18 Dec A Warning from Alan Greenspan
In another perfect technical example, stocks hit the floor of support in late day trading yesterday and bounced significantly higher in early morning trading today. However, as we have seen a few times in recent weeks, this rally could be short lived. The key to notice is that each time this happens, the highs become lower and the lows also become lower. This is a clear sign of trouble for the stock market, which is truly long overdue for a significant correction. My guess is that we will see this rally stall quickly and then see stocks test the floor once more. However, this time, I feel we could see a break through happen. That could align with the timing of tomorrow’s Fed announcement on interest rates and the overall state of the US economy. A bearish tone could cause investors to panic, as they should.
With more than 72% of Trump supporters polled saying that they believe President Trump has not been truthful about Robert Mueller’s investigation into Russian interference in the 2016 election, it seems likely that some investors will lose faith in the President’s ability to positively impact the markets going forward. When you consider that just 12 short months ago, the markets were cheering the tax reform bill and continuing to see glory days in the stock market well into 2020. As we round the corner and end 2018, it is truly shocking to know that the stock market is negative for the year. Very few economists would have seen that coming. As we head into 2019, we should take a lesson from ex-Fed Chairman Alan Greenspan, who recently said that he believes the market cycle has peaked. Now is a time to be cautious.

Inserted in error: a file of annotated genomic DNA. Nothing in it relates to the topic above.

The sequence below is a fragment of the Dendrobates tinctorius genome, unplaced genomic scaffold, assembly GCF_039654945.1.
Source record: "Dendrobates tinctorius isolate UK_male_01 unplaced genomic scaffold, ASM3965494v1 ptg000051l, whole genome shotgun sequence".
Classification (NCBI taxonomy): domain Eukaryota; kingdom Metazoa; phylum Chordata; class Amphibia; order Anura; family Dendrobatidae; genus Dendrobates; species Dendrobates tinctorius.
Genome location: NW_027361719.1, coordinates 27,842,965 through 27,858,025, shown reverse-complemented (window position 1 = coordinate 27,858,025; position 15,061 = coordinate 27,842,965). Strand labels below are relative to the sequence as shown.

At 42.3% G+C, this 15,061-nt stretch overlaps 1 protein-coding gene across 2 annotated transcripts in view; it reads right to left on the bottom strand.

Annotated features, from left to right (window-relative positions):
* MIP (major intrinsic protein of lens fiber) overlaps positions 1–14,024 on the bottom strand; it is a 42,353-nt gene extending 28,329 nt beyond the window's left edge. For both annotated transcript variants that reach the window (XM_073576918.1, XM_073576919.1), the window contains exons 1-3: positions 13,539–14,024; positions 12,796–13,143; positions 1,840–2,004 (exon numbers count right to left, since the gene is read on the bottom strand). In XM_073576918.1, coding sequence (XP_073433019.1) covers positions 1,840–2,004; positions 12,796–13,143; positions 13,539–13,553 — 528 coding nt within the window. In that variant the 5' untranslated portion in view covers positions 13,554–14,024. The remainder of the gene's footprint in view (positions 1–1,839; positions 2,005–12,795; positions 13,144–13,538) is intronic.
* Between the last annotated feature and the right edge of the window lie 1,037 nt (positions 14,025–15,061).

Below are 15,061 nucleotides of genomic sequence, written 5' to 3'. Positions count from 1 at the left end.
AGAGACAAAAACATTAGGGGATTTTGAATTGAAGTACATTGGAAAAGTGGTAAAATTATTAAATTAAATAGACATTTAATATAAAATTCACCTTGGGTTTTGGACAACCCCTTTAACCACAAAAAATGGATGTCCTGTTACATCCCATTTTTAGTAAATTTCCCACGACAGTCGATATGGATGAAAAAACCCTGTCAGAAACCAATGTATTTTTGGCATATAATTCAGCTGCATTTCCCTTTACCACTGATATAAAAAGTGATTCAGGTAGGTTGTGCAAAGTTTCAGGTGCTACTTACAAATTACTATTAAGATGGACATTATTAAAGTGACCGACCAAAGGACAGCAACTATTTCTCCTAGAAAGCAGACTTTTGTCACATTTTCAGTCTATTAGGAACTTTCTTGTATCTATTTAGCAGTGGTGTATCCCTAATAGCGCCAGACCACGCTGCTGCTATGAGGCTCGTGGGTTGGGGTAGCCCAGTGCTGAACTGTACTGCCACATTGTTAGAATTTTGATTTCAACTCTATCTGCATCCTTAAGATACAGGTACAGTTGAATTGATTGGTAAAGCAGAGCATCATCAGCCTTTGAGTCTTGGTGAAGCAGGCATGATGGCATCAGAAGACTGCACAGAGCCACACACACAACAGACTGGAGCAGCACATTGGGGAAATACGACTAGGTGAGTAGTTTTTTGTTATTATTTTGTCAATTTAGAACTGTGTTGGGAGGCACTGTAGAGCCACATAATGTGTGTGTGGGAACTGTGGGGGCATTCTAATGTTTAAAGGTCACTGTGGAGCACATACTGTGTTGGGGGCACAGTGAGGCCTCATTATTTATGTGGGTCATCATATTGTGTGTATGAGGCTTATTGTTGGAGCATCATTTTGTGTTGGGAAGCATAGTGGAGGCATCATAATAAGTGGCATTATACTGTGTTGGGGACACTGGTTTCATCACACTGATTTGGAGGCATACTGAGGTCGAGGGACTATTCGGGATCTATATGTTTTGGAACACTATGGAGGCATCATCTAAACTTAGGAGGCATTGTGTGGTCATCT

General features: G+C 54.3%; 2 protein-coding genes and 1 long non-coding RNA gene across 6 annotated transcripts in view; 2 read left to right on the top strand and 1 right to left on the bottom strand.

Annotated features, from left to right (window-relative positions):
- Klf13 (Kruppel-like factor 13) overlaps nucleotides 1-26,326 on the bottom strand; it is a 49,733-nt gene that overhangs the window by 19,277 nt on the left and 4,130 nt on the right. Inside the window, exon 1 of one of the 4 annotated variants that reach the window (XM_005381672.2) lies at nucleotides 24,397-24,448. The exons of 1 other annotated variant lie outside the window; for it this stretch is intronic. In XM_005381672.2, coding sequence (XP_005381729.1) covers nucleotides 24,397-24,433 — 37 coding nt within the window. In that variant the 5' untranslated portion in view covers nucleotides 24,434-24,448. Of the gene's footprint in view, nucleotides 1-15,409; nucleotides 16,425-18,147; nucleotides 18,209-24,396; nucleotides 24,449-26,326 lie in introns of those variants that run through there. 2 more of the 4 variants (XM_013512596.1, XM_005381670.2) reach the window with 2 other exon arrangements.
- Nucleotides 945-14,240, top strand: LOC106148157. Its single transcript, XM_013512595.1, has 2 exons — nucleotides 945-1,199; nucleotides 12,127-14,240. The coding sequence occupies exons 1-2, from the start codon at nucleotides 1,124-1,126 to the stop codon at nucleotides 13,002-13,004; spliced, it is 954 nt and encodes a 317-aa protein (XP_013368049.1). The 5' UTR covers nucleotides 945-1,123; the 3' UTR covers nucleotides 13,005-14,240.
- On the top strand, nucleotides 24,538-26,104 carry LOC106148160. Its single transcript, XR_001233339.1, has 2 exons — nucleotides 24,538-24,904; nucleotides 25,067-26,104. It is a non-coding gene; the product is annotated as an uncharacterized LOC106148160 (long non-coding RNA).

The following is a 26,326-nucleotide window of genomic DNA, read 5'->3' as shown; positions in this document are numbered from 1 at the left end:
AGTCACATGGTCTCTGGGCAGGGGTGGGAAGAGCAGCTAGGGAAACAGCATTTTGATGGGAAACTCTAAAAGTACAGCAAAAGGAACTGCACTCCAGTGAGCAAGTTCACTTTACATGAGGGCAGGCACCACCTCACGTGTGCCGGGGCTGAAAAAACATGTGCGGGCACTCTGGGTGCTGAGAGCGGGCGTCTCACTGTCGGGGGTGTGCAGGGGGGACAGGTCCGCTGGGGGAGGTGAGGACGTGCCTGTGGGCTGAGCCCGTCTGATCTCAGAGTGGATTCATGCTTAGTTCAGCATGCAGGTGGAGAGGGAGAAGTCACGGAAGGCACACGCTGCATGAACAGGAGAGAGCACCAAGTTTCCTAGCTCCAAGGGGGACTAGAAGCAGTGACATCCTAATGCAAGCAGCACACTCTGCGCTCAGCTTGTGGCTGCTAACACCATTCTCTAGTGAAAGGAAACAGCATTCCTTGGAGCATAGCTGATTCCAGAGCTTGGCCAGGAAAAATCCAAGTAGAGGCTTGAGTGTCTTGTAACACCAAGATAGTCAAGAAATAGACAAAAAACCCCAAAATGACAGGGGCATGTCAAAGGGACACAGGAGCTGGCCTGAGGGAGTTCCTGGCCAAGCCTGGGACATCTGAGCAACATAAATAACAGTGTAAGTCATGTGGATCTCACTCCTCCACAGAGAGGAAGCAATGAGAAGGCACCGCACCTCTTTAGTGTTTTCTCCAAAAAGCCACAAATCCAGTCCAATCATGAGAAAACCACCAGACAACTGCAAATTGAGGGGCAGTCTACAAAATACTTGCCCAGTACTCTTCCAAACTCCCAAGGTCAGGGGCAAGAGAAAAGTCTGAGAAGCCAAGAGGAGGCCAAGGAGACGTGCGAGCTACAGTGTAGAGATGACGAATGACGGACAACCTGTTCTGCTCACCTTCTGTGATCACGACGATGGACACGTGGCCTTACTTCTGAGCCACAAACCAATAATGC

Mortgage bonds hit up against their 200-day moving average and have since backed down. If bonds can break above this critical level, we could see a nice improvement to mortgage interest rates. Since breakthroughs are the exception and not the rule, the safe play remains to lock. If you’d like to take a bit of a chance and wait and see, do so only if you are able to closely monitor the markets. Be prepared to lock.